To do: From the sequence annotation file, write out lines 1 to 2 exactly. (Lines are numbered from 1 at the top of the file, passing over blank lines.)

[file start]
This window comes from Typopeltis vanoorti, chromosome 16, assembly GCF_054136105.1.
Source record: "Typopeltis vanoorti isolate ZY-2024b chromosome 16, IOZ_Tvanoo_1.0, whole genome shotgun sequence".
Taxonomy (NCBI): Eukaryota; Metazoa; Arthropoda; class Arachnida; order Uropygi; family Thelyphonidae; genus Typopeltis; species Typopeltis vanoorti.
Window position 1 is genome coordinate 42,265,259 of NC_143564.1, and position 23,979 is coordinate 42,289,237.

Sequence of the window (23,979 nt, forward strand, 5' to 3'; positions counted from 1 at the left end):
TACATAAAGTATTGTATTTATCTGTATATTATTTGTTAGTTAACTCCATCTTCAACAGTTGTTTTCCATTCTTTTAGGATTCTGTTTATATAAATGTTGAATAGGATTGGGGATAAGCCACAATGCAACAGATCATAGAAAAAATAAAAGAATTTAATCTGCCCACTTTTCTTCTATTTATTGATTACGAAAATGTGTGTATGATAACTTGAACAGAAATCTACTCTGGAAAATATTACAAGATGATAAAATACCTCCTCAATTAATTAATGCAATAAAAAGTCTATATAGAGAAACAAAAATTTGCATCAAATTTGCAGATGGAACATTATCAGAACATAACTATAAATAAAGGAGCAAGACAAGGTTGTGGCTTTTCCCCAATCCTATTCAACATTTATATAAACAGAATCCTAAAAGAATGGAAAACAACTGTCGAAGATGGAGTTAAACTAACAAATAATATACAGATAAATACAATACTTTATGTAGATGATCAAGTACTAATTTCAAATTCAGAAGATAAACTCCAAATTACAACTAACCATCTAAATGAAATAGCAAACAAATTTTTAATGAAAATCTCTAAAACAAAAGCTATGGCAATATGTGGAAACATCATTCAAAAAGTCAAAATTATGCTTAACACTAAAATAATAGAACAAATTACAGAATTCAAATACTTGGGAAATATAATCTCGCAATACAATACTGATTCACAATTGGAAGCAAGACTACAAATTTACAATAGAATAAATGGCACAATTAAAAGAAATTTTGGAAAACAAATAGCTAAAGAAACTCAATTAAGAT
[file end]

This window comes from Typopeltis vanoorti, chromosome 16, assembly GCF_054136105.1.
Source record: "Typopeltis vanoorti isolate ZY-2024b chromosome 16, IOZ_Tvanoo_1.0, whole genome shotgun sequence".